Google Buys Its Shopping Partner, Channel Intelligence

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Google-Shopping-WarSince last fall, Google has shown a more aggressive stance in challenging Amazon's dominance in e-commerce, particularly as Facebook has also been making its own significant maneuvers in the space.

Google's $125 million acquisition of Channel Intelligence, one of its four Google Shopping launch partners, is designed in part to develop more in-house capabilities to keep pace with the competition. Read the release. Eventually, Channel Intelligence's tools could have even wider applications for Google's related advertising/e-commerce programs, particularly the paid Product Listing Ads, unveiled last fall.

"Google PLAs need to be more aligned with other search advertising, where they can take advantage of group and campaign structures and optimization technology to get the most efficiency out of their entire portfolio," said Will Margiloff, CEO of IgnitionOne, which was one of the first ad tech firms to partner with Google on its PLAs by featuring Google Shopping as part of its Digital Marketing Suite. "By bringing in Channel Intelligence into the fold, Google might make feed optimization an in-house feature to help drive PLA adoption and improve the quality and performance."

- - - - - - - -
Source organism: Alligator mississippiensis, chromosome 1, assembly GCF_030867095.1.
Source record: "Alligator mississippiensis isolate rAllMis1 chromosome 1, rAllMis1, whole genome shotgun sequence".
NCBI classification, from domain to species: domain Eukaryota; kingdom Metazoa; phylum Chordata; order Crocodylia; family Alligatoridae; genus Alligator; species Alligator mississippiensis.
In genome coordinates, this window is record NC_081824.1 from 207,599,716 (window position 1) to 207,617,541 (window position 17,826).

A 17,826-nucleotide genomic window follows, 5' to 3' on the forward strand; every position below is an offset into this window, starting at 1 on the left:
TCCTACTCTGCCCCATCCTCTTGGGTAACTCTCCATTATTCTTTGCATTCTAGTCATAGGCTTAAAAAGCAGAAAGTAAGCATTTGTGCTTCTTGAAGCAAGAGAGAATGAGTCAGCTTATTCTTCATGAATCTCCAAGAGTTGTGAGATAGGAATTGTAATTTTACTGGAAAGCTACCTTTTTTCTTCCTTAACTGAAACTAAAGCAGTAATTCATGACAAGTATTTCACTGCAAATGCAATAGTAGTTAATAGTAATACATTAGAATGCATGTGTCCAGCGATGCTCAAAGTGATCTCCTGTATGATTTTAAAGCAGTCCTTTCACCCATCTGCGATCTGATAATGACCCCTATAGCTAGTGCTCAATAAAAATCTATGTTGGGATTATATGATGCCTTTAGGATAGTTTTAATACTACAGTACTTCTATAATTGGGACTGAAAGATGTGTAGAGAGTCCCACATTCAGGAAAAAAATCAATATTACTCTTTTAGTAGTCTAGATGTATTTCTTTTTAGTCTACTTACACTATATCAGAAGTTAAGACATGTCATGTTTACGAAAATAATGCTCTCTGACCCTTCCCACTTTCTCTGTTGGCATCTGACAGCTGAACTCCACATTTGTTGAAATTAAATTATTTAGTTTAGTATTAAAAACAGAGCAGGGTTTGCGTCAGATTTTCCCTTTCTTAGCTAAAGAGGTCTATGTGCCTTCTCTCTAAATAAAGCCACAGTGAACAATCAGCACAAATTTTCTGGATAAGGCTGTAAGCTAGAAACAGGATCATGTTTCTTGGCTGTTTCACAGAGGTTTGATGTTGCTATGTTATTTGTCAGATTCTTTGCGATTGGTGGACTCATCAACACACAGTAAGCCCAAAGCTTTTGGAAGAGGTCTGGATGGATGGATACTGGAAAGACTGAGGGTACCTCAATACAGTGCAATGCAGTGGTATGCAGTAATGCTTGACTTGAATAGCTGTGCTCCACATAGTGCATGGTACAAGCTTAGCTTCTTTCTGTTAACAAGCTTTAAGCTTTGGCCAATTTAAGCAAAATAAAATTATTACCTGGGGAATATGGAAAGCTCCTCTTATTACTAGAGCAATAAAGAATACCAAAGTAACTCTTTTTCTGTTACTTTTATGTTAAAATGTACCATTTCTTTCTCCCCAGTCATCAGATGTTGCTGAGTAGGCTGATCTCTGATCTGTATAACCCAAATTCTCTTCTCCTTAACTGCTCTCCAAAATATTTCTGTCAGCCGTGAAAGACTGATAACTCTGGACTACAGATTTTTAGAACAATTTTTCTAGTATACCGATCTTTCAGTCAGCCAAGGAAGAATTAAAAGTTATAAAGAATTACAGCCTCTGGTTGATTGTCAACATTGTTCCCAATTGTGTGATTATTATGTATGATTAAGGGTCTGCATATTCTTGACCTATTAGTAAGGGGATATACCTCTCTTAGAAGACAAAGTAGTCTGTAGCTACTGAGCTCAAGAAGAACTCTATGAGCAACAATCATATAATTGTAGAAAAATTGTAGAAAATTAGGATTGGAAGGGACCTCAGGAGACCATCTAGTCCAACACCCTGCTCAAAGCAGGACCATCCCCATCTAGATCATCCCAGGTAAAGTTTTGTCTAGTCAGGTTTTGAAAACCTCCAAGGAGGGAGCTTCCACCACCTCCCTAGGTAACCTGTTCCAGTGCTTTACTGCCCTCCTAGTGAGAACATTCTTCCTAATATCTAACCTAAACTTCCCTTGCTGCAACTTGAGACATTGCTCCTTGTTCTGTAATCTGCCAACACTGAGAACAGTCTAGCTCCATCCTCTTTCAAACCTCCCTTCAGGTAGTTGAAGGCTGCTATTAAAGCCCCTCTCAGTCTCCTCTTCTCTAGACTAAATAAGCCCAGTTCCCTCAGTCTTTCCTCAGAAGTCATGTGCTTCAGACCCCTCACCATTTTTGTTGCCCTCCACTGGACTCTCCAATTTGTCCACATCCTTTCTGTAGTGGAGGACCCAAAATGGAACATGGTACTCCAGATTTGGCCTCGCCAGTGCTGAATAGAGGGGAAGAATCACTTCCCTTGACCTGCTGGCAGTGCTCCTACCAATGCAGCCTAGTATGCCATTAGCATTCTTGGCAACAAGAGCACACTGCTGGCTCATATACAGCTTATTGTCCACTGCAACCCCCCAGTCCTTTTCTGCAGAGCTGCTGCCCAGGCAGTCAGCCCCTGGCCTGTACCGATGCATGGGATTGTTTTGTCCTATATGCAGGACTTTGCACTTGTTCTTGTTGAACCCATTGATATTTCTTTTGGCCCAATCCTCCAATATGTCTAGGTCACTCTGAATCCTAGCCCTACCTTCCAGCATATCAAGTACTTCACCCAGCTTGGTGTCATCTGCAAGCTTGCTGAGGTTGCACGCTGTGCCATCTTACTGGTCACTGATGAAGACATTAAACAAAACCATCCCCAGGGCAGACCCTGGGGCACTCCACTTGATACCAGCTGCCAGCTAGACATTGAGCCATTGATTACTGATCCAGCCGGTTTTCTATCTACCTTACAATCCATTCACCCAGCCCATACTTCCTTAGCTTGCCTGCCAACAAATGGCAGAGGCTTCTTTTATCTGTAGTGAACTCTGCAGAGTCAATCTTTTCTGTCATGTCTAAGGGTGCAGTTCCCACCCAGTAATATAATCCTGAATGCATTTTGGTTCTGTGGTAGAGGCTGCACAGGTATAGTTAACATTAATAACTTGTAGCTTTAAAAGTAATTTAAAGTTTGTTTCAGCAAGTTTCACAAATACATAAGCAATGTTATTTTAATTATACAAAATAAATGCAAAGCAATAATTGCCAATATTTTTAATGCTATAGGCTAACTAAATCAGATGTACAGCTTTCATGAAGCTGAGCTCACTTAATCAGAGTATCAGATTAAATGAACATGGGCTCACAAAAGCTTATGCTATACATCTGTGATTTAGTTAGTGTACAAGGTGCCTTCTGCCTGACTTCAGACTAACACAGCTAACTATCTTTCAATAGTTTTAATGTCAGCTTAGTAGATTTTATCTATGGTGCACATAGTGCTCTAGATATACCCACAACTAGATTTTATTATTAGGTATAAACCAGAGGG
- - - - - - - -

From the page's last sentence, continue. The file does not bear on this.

As Google works to tie its search ads and display businesses together, e-commerce is increasingly important as a bridge between those two revenue steams. After barely one quarter since PLAs were merged with Google's "free" shopping-related results, in Q4, Google PLAs comprised up to 15% of total search spend. And this is just the beginning.

At this point, Google is unlikely to quickly introduce Channel Intelligence's technology into its PLA business. But why specifically did Google choose to buy Channel Intelligence?

For one thing, Google wants to make it easier for retailers to get information about their products in front of consumers online. Secondly, in order to enhance its appeal to marketers, retailers have been demanding better measurements to help improve the effectiveness of their advertising and marketing campaigns. Lastly, Channel Intelligence's software is considered an improvement over what Google can already do to make it easier for shoppers to click through and purchase products directly from retailers.

There are still a few issues to be sorted out.

For one thing, it's not clear whether Channel Intelligence's brand will remain independent or if its technology will be folded into Google Shopping, though eventually, that is what's expected to happen. Google had no comment. Since the deal still hasn't closed -- Channel Intelligence's parent, Radnor, PA-based ICG Group anticipates the hand-off to be completed before the end of the quarter -- it's not clear how many of Channel Intelligence's 150-plus staffers will remain on following the integration into Google Shopping.

Lastly, it's not known if Google's relationship to its other Google Shopping launch partners -- they include Mercent, Singlefeed and Channel Advisor -- will change, either through additional acquisitions or another layer of partners, or even scaling back, though sources say the last point is unlikely.

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